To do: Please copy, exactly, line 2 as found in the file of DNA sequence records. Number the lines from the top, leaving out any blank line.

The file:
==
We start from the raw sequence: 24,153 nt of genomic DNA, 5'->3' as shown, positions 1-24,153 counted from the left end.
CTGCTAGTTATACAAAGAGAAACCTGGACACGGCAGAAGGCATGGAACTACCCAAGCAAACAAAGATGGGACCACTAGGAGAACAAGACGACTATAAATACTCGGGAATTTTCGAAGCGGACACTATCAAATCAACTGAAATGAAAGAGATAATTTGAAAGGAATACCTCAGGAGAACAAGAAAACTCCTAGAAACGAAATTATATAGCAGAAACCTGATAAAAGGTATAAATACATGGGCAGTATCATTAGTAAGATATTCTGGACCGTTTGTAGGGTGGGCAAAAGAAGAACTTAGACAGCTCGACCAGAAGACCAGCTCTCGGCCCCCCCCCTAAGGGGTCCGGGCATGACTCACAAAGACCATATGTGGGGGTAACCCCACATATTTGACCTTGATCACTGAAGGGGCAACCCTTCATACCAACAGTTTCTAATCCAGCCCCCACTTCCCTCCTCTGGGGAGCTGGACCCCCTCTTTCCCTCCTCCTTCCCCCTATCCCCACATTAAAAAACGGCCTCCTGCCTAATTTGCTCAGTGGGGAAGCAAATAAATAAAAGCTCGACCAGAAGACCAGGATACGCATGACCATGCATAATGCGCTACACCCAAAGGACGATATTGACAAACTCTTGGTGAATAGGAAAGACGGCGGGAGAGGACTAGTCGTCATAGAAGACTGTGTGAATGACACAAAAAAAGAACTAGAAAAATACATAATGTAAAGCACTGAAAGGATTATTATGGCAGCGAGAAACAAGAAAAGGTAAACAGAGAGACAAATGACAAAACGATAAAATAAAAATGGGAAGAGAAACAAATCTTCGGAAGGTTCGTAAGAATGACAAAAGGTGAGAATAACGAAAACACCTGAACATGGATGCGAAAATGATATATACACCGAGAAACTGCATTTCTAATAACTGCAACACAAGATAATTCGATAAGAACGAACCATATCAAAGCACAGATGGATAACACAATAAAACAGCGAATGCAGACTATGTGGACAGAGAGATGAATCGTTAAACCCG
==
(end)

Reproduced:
CTGCTAGTTATACAAAGAGAAACCTGGACACGGCAGAAGGCATGGAACTACCCAAGCAAACAAAGATGGGACCACTAGGAGAACAAGACGACTATAAATACTCGGGAATTTTCGAAGCGGACACTATCAAATCAACTGAAATGAAAGAGATAATTTGAAAGGAATACCTCAGGAGAACAAGAAAACTCCTAGAAACGAAATTATATAGCAGAAACCTGATAAAAGGTATAAATACATGGGCAGTATCATTAGTAAGATATTCTGGACCGTTTGTAGGGTGGGCAAAAGAAGAACTTAGACAGCTCGACCAGAAGACCAGCTCTCGGCCCCCCCCCTAAGGGGTCCGGGCATGACTCACAAAGACCATATGTGGGGGTAACCCCACATATTTGACCTTGATCACTGAAGGGGCAACCCTTCATACCAACAGTTTCTAATCCAGCCCCCACTTCCCTCCTCTGGGGAGCTGGACCCCCTCTTTCCCTCCTCCTTCCCCCTATCCCCACATTAAAAAACGGCCTCCTGCCTAATTTGCTCAGTGGGGAAGCAAATAAATAAAAGCTCGACCAGAAGACCAGGATACGCATGACCATGCATAATGCGCTACACCCAAAGGACGATATTGACAAACTCTTGGTGAATAGGAAAGACGGCGGGAGAGGACTAGTCGTCATAGAAGACTGTGTGAATGACACAAAAAAAGAACTAGAAAAATACATAATGTAAAGCACTGAAAGGATTATTATGGCAGCGAGAAACAAGAAAAGGTAAACAGAGAGACAAATGACAAAACGATAAAATAAAAATGGGAAGAGAAACAAATCTTCGGAAGGTTCGTAAGAATGACAAAAGGTGAGAATAACGAAAACACCTGAACATGGATGCGAAAATGATATATACACCGAGAAACTGCATTTCTAATAACTGCAACACAAGATAATTCGATAAGAACGAACCATATCAAAGCACAGATGGATAACACAATAAAACAGCGAATGCAGACTATGTGGACAGAGAGATGAATCGTTAAACCCG